Monday, 17 May 2010

More from Eyup Sultan

An Ottoman-style military band plays in front of Eyup Sultan Masjid on Friday mornings before prayers.

Waiting in line to see what is supposed to be a footprint of the Prophet Mohammed (salallahu alayhe wa sallam) pressed into a polished stone, and the supposed tomb of the companion of the Prophet, Khalid ibn Zayd (radiallahu anhu). He died so long ago, it’s hard to say exactly where his grave actually lies. We saw another reputed footprint of the Prophet at Topkepi Palace, also in Istanbul.

You can see some of the famous Ottoman ceramic tiles on the walls, and Rukiye telling me to hurry up and quit taking pictures of everything. The Thuhr athan had been called, and we thought we were going to pray in the masjid, but we had to wait for the men to finish.

We wandered around looking at tombs for quite a while, and then wandered around the markets near the masjid, and had a look at the beautifully restored old row houses nearby. Some of the women were standing in a circle praying around a deep spring or well of some sort, flush with the paving stones outside a tomb.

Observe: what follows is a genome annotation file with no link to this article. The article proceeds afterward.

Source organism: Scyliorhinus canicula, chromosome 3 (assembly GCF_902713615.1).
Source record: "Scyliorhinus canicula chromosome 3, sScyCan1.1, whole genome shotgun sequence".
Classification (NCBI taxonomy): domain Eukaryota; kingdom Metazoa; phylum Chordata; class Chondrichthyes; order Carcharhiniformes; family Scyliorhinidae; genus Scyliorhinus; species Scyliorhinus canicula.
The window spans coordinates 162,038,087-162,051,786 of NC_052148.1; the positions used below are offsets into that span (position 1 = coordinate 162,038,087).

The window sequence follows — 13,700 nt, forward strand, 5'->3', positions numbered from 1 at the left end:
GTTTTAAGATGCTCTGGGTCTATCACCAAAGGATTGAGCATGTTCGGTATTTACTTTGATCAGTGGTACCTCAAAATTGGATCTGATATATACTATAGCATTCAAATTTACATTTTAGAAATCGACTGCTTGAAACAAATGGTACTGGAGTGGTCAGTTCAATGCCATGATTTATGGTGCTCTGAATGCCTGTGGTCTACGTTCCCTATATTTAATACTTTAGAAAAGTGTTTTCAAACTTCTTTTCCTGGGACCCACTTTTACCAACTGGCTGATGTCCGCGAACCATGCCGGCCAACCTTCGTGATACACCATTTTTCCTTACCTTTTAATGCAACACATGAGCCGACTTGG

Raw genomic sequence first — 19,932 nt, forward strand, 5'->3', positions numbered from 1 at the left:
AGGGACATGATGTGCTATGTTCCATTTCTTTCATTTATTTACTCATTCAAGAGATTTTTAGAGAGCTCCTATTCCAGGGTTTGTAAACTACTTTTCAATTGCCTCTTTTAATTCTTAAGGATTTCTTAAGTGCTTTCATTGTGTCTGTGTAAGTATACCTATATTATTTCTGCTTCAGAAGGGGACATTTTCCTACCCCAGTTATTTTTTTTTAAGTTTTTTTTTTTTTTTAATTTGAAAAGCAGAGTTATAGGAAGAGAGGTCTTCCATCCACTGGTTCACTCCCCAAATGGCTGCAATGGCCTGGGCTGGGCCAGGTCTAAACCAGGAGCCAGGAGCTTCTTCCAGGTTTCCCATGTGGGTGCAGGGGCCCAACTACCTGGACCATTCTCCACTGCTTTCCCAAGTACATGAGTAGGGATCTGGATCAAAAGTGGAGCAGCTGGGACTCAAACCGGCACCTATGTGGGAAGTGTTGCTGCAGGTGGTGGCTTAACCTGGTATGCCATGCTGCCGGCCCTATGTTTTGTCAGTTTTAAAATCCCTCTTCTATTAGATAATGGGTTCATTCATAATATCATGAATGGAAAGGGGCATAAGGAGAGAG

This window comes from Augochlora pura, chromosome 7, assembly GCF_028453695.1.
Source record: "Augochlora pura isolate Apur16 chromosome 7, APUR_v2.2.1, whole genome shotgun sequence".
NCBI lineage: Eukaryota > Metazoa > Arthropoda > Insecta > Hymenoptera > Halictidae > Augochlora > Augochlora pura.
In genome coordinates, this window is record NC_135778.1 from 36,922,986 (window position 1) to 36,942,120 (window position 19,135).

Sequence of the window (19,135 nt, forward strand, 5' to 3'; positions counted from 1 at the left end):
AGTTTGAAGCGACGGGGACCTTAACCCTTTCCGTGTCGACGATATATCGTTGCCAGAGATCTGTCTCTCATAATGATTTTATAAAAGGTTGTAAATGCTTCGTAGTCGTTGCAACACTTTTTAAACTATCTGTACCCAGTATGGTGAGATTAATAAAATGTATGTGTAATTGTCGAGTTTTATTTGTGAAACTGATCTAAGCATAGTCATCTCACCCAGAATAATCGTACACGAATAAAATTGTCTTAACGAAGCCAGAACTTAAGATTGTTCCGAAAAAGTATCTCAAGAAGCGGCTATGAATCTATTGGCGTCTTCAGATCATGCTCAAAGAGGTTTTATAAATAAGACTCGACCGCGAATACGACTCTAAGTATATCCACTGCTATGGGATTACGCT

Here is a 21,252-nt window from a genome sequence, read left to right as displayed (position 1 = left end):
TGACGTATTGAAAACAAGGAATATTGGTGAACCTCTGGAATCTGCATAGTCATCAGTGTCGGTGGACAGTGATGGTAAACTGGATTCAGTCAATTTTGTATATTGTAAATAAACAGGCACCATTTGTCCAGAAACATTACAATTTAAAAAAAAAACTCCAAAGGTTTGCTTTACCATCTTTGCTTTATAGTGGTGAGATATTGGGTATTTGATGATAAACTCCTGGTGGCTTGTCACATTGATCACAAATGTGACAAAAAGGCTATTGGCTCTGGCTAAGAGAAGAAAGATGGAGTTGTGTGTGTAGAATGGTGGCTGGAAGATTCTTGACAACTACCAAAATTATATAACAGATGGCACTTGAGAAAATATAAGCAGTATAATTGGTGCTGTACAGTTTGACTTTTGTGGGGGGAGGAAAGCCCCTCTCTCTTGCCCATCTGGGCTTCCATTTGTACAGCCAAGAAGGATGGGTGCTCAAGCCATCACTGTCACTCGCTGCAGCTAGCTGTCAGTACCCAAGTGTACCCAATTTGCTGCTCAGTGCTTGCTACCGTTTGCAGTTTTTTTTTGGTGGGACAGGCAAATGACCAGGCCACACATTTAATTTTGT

By this point we had been waiting for several hours, and Thuhr prayer was almost over. The masjid and the courtyards around it were still packed with men praying on straw mats.

Here we are waiting outside a tomb, just down the path from the men praying. I admit I look a little freaky in that outfit, and my niqab was misbehaving, but that lady on the left blatantly stared at me all afternoon. You would think the novelty would wear off after a few hours.

I voted to find a private spot and pray by ourselves, rather than miss the prayer entirely, but I was overruled. It's not appropriate for ladies to pray outside.

Thuhr wasn’t quite over, so I waited, and we eventually made our way into the masjid and up the tiniest spiral staircase I have ever seen (I wish I had a picture of that), to the women’s balcony – except that there were still men sitting around up there, damnit. There was plenty of room downstairs by that point, I really think the men should have moved down so the women could pray in privacy, while there was still time. I have to take my niqab off to pray, and I didn’t want the men sitting around staring at me, so I stood behind a group of women.

The men file back out of the masjid after prayers. That gold and white bay window on the right is the tomb of Khalid ibn Zayd (radiallahu anhu), and just to the left of it, under the red Turkish flag, is the footprint of the Prophet (salallahu alaye wa sallam).